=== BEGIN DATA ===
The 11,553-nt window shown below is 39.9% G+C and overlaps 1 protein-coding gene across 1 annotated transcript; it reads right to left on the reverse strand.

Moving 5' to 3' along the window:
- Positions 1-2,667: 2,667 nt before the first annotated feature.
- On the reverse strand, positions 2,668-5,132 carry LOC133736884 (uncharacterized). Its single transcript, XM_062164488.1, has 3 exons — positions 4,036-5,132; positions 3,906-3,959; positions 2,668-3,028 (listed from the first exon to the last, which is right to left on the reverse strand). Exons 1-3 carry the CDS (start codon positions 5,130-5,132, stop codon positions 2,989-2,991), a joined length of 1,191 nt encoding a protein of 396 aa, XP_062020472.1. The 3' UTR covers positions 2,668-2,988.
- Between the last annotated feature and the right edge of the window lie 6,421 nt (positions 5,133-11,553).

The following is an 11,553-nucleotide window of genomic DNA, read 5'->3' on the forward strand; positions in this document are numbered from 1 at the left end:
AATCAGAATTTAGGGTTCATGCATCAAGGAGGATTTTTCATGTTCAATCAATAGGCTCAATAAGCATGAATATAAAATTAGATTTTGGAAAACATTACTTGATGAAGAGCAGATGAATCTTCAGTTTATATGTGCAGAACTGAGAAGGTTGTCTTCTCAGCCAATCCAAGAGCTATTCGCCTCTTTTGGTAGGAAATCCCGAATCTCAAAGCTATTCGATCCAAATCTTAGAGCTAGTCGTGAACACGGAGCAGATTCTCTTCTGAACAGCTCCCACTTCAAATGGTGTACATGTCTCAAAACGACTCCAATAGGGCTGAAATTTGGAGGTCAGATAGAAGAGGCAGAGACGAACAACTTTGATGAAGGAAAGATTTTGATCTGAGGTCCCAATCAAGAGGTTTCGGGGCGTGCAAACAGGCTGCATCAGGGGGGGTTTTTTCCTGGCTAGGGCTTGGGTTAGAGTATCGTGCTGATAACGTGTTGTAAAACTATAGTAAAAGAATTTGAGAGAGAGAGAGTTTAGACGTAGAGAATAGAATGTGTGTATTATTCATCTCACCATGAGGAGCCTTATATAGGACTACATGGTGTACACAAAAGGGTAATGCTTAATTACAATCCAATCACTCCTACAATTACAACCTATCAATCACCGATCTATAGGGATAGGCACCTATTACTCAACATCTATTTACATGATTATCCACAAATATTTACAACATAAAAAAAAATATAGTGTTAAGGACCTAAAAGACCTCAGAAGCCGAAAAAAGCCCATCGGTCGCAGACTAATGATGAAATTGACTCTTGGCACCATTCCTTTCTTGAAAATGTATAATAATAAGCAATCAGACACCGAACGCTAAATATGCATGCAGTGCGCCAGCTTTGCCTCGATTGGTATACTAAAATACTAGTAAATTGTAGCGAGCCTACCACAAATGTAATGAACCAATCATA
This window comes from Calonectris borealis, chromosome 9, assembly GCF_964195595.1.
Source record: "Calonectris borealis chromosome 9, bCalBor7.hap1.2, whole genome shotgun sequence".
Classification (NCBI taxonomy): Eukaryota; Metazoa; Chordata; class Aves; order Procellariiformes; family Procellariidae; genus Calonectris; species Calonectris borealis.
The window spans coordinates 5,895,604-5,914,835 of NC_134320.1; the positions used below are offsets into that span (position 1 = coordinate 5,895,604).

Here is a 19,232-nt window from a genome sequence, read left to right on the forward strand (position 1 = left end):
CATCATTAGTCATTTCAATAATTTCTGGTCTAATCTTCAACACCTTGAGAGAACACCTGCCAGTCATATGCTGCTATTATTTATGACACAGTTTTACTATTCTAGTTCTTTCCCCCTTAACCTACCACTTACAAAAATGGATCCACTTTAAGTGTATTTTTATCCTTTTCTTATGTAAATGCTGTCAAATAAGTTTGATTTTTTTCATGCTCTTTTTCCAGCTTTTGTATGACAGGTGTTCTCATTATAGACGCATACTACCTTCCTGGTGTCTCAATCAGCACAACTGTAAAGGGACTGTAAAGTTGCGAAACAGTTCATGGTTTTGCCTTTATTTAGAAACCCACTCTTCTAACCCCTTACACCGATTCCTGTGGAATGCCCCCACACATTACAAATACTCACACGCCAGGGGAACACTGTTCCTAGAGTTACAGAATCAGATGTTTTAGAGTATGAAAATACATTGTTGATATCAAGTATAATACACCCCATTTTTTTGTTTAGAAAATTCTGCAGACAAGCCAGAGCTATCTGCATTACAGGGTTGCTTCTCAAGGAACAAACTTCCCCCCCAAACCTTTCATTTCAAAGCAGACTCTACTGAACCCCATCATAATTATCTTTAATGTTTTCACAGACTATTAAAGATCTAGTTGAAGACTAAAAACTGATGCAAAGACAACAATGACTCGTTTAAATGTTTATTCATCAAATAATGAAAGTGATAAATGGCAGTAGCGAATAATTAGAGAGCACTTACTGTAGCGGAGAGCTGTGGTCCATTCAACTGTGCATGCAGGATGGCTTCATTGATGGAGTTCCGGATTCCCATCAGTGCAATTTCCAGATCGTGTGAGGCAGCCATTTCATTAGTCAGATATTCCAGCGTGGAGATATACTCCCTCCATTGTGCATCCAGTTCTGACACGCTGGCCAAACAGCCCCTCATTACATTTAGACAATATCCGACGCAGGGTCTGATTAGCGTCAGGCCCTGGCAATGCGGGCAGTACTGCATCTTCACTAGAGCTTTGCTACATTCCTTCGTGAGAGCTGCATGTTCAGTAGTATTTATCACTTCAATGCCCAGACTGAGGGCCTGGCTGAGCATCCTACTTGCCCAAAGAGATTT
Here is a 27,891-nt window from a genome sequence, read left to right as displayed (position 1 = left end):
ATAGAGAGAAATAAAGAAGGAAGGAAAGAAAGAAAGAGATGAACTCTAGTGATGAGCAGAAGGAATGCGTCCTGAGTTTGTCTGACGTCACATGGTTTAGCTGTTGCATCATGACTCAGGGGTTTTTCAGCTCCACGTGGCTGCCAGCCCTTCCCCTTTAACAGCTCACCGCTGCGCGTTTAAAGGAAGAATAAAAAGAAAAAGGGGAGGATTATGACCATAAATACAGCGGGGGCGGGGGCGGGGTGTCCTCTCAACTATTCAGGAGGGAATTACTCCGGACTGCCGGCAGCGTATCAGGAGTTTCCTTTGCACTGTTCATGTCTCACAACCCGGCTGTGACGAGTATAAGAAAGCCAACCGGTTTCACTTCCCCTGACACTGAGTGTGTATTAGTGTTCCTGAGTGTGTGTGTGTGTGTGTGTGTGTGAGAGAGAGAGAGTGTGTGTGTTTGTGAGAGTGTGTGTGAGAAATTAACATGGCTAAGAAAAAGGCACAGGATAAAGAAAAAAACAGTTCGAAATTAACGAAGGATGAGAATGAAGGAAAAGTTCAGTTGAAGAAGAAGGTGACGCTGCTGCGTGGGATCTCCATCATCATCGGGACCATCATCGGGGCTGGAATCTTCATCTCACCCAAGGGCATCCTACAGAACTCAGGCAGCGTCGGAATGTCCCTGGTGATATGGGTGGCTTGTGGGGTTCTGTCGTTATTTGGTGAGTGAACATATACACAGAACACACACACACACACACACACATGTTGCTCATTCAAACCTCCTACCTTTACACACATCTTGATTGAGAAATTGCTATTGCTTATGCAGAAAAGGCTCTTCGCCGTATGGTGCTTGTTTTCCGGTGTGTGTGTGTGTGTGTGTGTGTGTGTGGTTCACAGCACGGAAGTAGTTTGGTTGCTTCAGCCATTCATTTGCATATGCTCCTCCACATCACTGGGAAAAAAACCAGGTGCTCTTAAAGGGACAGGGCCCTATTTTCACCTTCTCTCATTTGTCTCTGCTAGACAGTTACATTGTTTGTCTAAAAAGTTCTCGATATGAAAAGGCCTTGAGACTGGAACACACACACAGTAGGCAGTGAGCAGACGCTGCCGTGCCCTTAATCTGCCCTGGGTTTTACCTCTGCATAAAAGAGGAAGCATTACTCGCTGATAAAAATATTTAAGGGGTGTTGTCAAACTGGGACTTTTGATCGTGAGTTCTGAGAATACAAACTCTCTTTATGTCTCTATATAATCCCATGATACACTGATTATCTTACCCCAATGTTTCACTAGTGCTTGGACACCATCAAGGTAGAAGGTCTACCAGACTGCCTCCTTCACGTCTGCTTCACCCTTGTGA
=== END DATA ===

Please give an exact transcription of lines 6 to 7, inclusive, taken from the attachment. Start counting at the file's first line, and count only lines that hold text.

The following is an 11,553-nucleotide window of genomic DNA, read 5'->3' on the forward strand; positions in this document are numbered from 1 at the left end:
AATCAGAATTTAGGGTTCATGCATCAAGGAGGATTTTTCATGTTCAATCAATAGGCTCAATAAGCATGAATATAAAATTAGATTTTGGAAAACATTACTTGATGAAGAGCAGATGAATCTTCAGTTTATATGTGCAGAACTGAGAAGGTTGTCTTCTCAGCCAATCCAAGAGCTATTCGCCTCTTTTGGTAGGAAATCCCGAATCTCAAAGCTATTCGATCCAAATCTTAGAGCTAGTCGTGAACACGGAGCAGATTCTCTTCTGAACAGCTCCCACTTCAAATGGTGTACATGTCTCAAAACGACTCCAATAGGGCTGAAATTTGGAGGTCAGATAGAAGAGGCAGAGACGAACAACTTTGATGAAGGAAAGATTTTGATCTGAGGTCCCAATCAAGAGGTTTCGGGGCGTGCAAACAGGCTGCATCAGGGGGGGTTTTTTCCTGGCTAGGGCTTGGGTTAGAGTATCGTGCTGATAACGTGTTGTAAAACTATAGTAAAAGAATTTGAGAGAGAGAGAGTTTAGACGTAGAGAATAGAATGTGTGTATTATTCATCTCACCATGAGGAGCCTTATATAGGACTACATGGTGTACACAAAAGGGTAATGCTTAATTACAATCCAATCACTCCTACAATTACAACCTATCAATCACCGATCTATAGGGATAGGCACCTATTACTCAACATCTATTTACATGATTATCCACAAATATTTACAACATAAAAAAAAATATAGTGTTAAGGACCTAAAAGACCTCAGAAGCCGAAAAAAGCCCATCGGTCGCAGACTAATGATGAAATTGACTCTTGGCACCATTCCTTTCTTGAAAATGTATAATAATAAGCAATCAGACACCGAACGCTAAATATGCATGCAGTGCGCCAGCTTTGCCTCGATTGGTATACTAAAATACTAGTAAATTGTAGCGAGCCTACCACAAATGTAATGAACCAATCATA